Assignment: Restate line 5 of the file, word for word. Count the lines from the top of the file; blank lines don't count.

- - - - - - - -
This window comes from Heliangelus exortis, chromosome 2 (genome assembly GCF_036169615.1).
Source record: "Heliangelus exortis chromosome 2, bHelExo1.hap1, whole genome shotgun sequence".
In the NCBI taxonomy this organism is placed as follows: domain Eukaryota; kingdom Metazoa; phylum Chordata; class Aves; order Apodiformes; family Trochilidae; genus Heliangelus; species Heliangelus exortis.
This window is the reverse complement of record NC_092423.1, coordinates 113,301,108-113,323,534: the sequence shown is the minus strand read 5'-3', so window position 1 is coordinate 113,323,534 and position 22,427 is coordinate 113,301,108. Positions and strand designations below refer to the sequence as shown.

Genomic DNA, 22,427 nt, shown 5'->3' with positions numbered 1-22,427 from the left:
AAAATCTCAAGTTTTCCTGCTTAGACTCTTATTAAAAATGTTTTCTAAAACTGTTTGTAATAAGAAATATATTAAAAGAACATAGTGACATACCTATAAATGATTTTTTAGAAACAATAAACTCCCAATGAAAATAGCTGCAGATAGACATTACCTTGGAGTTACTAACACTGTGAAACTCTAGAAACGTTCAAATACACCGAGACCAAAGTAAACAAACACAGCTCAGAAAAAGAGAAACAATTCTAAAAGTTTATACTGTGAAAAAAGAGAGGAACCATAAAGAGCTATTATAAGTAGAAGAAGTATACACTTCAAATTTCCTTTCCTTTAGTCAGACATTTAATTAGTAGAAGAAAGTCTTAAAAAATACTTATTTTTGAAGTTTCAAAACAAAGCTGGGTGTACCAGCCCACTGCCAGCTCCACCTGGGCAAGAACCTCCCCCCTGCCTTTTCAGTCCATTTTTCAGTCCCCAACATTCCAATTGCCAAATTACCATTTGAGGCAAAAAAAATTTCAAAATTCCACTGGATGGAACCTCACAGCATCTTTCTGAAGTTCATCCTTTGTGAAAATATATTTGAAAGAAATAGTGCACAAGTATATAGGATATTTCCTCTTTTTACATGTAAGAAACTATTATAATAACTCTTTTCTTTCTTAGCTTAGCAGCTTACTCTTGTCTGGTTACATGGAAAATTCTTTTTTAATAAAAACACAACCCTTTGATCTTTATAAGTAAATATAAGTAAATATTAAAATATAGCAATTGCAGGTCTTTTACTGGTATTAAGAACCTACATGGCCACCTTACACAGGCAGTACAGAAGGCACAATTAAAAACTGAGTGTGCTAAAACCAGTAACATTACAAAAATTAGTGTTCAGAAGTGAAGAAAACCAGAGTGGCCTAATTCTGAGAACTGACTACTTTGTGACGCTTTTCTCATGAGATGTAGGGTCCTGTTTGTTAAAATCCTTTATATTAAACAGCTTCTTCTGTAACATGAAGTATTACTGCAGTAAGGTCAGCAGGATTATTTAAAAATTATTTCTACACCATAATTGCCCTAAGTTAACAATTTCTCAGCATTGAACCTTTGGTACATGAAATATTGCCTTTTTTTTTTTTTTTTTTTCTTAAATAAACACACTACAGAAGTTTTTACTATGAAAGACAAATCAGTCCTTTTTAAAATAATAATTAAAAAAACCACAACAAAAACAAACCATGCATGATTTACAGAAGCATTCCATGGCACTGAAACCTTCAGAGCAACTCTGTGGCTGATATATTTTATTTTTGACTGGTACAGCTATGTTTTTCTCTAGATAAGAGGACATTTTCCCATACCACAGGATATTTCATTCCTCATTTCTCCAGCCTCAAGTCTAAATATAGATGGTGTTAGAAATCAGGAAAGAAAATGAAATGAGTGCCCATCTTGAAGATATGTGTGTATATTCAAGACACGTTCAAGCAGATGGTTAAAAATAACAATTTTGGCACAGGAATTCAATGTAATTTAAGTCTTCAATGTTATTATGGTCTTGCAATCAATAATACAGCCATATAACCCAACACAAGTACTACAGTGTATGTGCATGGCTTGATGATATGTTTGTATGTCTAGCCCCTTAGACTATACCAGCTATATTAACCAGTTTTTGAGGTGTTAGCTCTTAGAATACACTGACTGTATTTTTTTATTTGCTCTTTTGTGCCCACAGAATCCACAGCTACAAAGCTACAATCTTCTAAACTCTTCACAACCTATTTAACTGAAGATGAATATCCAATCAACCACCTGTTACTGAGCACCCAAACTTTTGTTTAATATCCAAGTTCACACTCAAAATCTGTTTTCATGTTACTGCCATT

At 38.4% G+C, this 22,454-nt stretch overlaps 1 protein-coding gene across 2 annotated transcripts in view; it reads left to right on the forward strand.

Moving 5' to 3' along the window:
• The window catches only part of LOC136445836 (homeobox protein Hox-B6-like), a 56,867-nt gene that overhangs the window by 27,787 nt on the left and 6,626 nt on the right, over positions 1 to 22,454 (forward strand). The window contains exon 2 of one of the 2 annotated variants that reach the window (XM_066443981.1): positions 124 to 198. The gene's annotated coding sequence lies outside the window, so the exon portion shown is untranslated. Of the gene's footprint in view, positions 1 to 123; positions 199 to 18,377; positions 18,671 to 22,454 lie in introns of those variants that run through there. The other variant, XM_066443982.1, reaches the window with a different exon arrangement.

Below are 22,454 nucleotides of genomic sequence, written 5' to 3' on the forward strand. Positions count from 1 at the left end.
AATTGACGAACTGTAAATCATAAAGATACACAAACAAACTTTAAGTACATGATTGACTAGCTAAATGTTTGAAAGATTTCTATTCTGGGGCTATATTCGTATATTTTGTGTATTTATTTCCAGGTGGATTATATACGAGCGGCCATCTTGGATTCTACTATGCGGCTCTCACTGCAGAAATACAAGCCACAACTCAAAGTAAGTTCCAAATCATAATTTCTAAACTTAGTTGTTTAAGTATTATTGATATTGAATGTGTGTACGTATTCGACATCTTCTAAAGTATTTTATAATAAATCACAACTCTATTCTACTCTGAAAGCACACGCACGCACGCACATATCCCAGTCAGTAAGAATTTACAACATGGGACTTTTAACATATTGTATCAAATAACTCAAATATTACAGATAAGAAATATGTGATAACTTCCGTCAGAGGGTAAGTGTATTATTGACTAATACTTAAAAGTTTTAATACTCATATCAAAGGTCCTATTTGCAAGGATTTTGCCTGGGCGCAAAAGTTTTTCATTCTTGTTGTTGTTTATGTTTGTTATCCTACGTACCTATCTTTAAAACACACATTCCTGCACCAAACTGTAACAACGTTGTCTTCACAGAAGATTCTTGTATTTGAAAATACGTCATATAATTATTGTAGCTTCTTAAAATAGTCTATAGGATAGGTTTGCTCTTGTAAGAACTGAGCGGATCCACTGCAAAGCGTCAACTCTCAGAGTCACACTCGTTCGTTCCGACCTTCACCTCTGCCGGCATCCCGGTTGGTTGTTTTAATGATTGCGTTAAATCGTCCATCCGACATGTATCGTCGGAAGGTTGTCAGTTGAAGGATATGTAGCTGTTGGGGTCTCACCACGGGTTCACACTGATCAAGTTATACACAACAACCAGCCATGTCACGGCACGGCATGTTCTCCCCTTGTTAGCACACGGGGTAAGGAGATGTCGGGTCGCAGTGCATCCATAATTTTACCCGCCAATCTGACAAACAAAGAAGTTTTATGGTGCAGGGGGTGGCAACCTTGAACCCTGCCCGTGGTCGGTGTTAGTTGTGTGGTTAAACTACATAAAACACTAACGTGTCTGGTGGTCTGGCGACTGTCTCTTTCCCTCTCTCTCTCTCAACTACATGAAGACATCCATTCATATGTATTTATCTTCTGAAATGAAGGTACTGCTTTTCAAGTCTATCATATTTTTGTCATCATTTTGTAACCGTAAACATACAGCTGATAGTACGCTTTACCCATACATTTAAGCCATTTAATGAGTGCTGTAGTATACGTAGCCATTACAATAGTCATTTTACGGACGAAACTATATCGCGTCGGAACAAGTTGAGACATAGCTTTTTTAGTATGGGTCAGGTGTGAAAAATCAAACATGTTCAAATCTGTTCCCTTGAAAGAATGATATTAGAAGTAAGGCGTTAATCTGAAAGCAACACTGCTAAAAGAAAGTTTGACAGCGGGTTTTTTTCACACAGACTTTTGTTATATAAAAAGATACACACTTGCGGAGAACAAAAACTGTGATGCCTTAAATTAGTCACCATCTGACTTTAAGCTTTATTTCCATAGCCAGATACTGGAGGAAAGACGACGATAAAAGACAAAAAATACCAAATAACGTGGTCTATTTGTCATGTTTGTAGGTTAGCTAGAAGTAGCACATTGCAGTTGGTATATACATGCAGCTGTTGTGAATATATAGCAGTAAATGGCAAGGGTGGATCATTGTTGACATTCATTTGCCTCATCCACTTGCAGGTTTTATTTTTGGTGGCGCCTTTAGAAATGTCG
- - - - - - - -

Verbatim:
Genomic DNA, 22,427 nt, shown 5'->3' with positions numbered 1-22,427 from the left: